Clinton Cawood comes with a potted history of this Negroni-like whiskey classic. 

The Boulevardier might seem little more than a twist on the Negroni, with bourbon standing in for gin as the base spirit. Yet, somehow, this classic emerged separately, quite far from the Negroni’s birthplace of Florence, in Paris.

It was here that American socialite Erskine Gwynne took time from his various expat exploits to start up a magazine entitled Le Boulevardier, after the name given to the wealthy bon vivants who frequented the boulevards.

In 1927, the same year the magazine launched, bartender Harry McElhone, said to be a friend of Gwynne’s, published his book Barflies & Cocktails. The Boulevardier didn’t make it into the main list of cocktails in the book, but is rather mentioned in a section entitled Cocktails Round Town, by Arthur Moss – who was among those behind Le Boulevardier.

In his chapter, Moss lists the cocktail inventions of a number of so-called ‘men-about-town”. He writes “Now is the time for all good Barflies to come to the aid of the party, since Erskinne [sic] Gwynne crashed in with his Boulevardier Cocktail; 1/3 Campari, 1/3 Italian Vermouth, 1/3 Bourbon whiskey.”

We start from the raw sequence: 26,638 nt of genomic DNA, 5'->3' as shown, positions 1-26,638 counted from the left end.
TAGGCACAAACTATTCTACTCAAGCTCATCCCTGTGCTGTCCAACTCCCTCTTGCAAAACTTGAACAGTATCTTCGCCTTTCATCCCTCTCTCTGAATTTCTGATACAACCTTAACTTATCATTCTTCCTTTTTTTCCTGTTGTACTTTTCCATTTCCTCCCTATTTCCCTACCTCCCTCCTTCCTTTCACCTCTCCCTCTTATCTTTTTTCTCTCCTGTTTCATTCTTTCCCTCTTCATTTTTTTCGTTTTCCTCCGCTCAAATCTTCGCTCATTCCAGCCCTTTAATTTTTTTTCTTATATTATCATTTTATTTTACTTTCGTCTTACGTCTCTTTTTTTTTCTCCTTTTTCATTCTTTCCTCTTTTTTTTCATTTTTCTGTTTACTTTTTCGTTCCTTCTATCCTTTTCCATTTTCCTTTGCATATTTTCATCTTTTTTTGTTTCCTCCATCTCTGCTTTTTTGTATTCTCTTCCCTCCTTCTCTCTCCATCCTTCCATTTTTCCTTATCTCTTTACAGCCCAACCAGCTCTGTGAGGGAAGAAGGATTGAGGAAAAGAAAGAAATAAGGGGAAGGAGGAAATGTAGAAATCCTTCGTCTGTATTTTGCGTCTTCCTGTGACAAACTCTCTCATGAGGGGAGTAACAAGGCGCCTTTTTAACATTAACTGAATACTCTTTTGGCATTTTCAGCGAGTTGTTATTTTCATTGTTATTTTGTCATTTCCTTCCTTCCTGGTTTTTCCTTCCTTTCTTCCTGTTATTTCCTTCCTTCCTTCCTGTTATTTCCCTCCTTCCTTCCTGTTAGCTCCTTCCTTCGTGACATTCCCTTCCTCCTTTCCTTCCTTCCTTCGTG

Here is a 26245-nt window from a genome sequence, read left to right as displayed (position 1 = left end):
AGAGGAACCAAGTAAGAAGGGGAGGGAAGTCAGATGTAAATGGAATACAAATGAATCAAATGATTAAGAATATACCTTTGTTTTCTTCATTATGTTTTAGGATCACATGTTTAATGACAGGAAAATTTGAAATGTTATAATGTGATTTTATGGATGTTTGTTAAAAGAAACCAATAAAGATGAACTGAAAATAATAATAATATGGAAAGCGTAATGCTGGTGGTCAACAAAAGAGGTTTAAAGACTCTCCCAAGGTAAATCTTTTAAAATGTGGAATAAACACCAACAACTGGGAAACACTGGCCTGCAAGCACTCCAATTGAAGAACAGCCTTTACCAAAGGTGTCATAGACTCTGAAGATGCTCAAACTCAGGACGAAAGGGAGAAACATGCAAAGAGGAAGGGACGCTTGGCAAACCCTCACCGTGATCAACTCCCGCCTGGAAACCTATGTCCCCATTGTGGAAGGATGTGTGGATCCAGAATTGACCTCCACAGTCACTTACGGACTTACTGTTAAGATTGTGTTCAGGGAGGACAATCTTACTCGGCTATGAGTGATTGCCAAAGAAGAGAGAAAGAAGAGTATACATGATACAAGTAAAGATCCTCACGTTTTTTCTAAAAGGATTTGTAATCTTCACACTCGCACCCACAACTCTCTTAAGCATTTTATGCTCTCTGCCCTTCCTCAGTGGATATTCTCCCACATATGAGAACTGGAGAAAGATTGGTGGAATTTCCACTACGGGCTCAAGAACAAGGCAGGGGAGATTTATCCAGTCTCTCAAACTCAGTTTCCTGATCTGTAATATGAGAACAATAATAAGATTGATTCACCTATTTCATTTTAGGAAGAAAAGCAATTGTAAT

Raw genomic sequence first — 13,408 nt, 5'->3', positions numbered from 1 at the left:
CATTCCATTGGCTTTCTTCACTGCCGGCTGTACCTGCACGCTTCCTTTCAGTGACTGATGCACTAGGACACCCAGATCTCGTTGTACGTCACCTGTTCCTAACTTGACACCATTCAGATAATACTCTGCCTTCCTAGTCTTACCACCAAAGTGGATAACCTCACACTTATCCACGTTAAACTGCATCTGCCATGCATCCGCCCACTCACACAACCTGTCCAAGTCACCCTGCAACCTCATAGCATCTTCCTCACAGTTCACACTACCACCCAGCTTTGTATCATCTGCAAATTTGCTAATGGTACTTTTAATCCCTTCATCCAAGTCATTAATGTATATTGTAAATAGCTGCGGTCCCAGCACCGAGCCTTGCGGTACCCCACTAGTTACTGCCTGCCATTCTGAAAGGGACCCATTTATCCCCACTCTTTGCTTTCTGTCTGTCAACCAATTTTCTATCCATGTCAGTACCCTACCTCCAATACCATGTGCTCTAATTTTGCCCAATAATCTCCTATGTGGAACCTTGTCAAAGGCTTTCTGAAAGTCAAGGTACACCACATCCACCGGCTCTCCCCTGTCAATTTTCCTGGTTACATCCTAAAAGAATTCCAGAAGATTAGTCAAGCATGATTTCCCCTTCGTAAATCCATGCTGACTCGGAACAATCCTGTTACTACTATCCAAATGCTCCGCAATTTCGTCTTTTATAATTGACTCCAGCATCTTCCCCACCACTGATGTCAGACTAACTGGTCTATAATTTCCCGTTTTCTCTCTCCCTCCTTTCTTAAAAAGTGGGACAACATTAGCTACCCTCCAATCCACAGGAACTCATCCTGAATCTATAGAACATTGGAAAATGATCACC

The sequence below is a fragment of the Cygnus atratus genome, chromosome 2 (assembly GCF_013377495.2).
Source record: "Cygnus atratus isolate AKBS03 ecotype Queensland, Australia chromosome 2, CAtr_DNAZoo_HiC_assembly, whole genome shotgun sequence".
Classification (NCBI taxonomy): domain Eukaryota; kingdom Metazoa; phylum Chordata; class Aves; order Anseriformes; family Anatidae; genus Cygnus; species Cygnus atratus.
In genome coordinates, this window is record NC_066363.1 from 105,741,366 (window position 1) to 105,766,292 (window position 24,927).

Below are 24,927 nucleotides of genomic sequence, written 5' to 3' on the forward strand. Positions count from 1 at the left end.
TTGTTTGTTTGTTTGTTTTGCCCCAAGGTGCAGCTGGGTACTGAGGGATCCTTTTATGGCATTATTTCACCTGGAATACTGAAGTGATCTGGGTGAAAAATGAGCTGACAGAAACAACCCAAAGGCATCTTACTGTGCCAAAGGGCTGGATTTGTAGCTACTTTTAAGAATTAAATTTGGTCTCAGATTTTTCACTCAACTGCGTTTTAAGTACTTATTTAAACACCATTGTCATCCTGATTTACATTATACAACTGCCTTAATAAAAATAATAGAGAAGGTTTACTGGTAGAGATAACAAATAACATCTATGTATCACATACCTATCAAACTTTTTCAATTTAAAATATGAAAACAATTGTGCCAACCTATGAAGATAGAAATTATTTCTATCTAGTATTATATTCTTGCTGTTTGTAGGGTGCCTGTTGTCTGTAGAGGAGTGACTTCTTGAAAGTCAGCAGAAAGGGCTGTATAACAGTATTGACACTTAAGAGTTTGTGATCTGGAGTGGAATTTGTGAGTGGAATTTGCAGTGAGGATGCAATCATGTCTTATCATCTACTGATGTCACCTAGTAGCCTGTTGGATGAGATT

Incidentally, the same passage contains what is likely to be the first mention in print of a Cosmopolitan Cocktail, although it bears no resemblance to the drink favoured by Sarah Jessica Parker and her crew. Beyond their distinct origin stories, the Boulevardier and the Negroni are remarkably different drinks, despite sharing all but one ingredient.

While the latter is the quintessential aperitivo, the Boulevardier transcends time of day. And while its Italian counterpart is most often found in equal-parts proportions on the rocks, the Boulevardier sees more variation, with some increasing the proportion of whiskey, while others elect to serve it up.

You can’t go wrong switching out the bourbon for rye, or considering McElhone’s Old Pal, which combines rye, Campari and dry vermouth.